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Trump EPA to shed chemical programs, grants

Plans to slash fiscal 2018 spending would severely cut back agency’s activities

by Britt E. Erickson , Cheryl Hogue , Jessica Morrison
April 24, 2017 | A version of this story appeared in Volume 95, Issue 17

Researcher analyzes numerous chemicals for toxicity using a high-throughput system.
Credit: EPA
EPA is facing big cuts to its research budget in 2018, including support for high-throughput screening methods for identifying potentially toxic chemicals.

In a move toward fulfilling his campaign promise to “get rid of” the Environmental Protection Agency “in almost every form,” President Donald J. Trump in March proposed slashing EPA’s budget by 31% in fiscal 2018. Details of how the Trump Administration would do so have recently emerged in a leaked internal EPA memo.

EPA budget cuts by the numbers



(or 84%) reduction to the Science Advisory Board as EPA anticipates fewer peer reviews


defunding would eliminate all climate change work and some public health and pollution prevention programs


cut in EPA’s workforce


Source: EPA memo

That document shows the Administration is planning to defund several EPA programs related to chemicals and pesticides, as well as climate change activities. At the same time, the Administration intends to increase fees from industry to help offset some of the agency’s costs of reviewing commercial chemicals and registering pesticides.

The leaked document—a March 21 memo from the agency’s acting chief financial officer, David Bloom—has been widely distributed on the internet. EPA officials need to finalize the plan’s details, which must undergo White House review before the President sends his full 2018 funding request to Congress next month. Lawmakers can alter the request as they appropriate money for the new fiscal year that begins on Oct. 1.

Nonetheless, the memo indicates which parts of the agency the Trump Administration wants to pare back or kill. Industry and environmental groups are already clamoring to save their favorite EPA programs from getting the ax.

Overall, the President is asking for $5.7 billion in fiscal 2018 funding for EPA. That would be $2.6 billion less than the estimated $8.3 billion the agency could get this year if Congress extends a stopgap funding law that expires on April 28. The memo anticipates elimination of more than 4,000 jobs at EPA in 2018, bringing its workforce down to 11,548 full-time employees.

But the memo shows one apparent bright spot in EPA’s budget: an increase of $13.8 million to support work required under the revised Toxic Substances Control Act (TSCA). The new chemical safety law, known as the Lautenberg Chemical Safety Act, was enacted last year.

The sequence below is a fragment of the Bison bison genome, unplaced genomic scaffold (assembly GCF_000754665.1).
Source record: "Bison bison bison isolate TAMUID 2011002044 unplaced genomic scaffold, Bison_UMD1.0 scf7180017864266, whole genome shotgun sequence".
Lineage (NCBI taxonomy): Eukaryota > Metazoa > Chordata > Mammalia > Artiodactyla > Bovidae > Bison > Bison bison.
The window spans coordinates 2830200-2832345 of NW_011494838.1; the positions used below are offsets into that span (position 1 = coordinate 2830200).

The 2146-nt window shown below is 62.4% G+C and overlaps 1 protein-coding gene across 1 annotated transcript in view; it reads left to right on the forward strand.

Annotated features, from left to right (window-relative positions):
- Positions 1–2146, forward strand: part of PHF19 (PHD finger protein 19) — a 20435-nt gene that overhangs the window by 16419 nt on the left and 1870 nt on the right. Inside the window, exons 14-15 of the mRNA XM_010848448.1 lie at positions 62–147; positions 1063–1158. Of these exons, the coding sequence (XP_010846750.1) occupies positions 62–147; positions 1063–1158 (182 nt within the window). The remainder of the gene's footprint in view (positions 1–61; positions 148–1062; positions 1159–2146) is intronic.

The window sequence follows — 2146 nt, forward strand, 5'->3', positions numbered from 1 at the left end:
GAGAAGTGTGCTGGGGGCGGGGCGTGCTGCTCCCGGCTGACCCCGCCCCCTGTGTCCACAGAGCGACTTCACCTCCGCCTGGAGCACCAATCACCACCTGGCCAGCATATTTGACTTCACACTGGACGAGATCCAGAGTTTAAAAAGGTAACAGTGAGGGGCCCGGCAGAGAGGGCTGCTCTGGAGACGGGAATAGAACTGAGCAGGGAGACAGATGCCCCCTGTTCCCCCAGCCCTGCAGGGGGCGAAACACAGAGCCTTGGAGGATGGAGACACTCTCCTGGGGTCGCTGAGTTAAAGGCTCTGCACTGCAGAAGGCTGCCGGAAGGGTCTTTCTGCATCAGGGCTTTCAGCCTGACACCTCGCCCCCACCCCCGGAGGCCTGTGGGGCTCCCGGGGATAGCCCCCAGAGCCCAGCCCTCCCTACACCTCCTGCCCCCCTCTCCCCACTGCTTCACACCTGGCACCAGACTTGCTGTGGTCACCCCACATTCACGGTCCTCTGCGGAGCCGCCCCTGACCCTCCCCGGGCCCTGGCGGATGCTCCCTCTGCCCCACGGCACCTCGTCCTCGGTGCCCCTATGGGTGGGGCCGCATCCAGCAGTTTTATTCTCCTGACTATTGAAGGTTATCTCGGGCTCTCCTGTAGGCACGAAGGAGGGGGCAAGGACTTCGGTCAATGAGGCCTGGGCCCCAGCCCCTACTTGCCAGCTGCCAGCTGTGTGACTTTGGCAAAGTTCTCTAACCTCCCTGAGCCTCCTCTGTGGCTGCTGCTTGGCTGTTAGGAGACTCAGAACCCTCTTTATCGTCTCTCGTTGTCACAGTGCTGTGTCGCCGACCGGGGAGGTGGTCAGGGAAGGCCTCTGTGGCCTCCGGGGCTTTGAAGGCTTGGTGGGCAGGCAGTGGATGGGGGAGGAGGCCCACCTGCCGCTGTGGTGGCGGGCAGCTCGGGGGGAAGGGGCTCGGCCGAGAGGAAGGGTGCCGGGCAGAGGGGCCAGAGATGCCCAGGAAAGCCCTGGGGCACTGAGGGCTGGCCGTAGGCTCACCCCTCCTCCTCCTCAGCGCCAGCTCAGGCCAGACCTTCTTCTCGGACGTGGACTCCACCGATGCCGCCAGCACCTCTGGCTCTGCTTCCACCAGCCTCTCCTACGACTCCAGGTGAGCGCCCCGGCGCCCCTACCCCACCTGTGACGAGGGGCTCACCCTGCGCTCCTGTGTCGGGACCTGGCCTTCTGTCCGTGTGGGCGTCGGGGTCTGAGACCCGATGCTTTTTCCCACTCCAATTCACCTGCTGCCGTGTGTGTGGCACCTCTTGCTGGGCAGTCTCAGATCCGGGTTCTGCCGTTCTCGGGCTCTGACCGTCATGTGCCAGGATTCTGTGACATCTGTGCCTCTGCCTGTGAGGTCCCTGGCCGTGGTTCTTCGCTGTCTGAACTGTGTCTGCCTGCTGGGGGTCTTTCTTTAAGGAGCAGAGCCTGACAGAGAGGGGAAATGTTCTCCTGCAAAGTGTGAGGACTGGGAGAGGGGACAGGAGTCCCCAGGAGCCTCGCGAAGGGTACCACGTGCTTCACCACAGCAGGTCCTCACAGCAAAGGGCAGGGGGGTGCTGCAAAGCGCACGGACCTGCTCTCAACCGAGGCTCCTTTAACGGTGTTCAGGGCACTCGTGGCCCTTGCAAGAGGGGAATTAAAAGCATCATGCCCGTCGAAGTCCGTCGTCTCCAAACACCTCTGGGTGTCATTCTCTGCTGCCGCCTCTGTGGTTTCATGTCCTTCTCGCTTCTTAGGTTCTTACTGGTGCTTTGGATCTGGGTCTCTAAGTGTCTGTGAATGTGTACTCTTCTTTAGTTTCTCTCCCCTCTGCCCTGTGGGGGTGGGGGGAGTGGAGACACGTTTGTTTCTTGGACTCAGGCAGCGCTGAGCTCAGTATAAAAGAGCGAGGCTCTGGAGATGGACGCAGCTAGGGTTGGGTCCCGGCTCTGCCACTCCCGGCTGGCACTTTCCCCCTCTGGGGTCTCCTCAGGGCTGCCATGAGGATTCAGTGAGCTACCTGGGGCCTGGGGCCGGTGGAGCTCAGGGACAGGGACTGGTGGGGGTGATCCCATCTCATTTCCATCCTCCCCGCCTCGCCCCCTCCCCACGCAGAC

Funding for other programs related to chemical safety, however, would face major cuts. For example, EPA research on computational toxicology and high-throughput in vitro toxicity testing would be scaled back.

Also, the plan would eliminate EPA’s Integrated Risk Information System (IRIS) program for assessing the risks of toxic chemicals. In an IRIS assessment, the agency provides expert scientific judgments on how much exposure to a particular chemical is safe. EPA regulators in the U.S. and abroad use these numbers to establish cleanup levels for pollution in air, water, and soil. In the U.S., IRIS values affect the affordability and degree of cleanups as well as a polluter’s financial liability. The program has historically taken years to finish each assessment and has drawn calls for improvements from industry, Congress, environmental activists, and the National Research Council.

Environmental advocates are criticizing the Trump Administration’s plan for defunding IRIS, saying it would limit the agency’s ability to implement the new chemical safety law.

“EPA’s ability to conduct risk evaluations under the new TSCA would be severely curtailed by the loss of both expertise and capacity that reside in the IRIS program,” Richard Denison, a lead senior scientist at the activist group Environmental Defense Fund, says in a blog post.

The free-market-advocating Competitive Enterprise Institute and other conservative groups have pushed Congress to defund the IRIS program, claiming EPA’s assessments are unscientific and poorly designed. Some IRIS critics also say the program is no longer needed with a beefed-up TSCA program.

The American Chemistry Council (ACC), which represents many chemical manufacturers, declined to comment on the Trump Administration’s plans to eradicate the IRIS program. The group says it is “committed to working with the Administration and Congress to ensure EPA has funding to carry out essential responsibilities, including the implementation of the Lautenberg Chemical Safety Act.”

ACC’s former senior director of regulatory affairs, Nancy Beck, has been tapped to be principal deputy assistant administrator of the EPA office that oversees TSCA implementation. Beck has spoken out in the past about the IRIS program’s deficiencies.

EPA’s ability to conduct risk evaluations under the new TSCA would be severely curtailed by the loss of both expertise and capacity that reside in the IRIS program.
Richard Denison, lead senior scientist, Environmental Defense Fund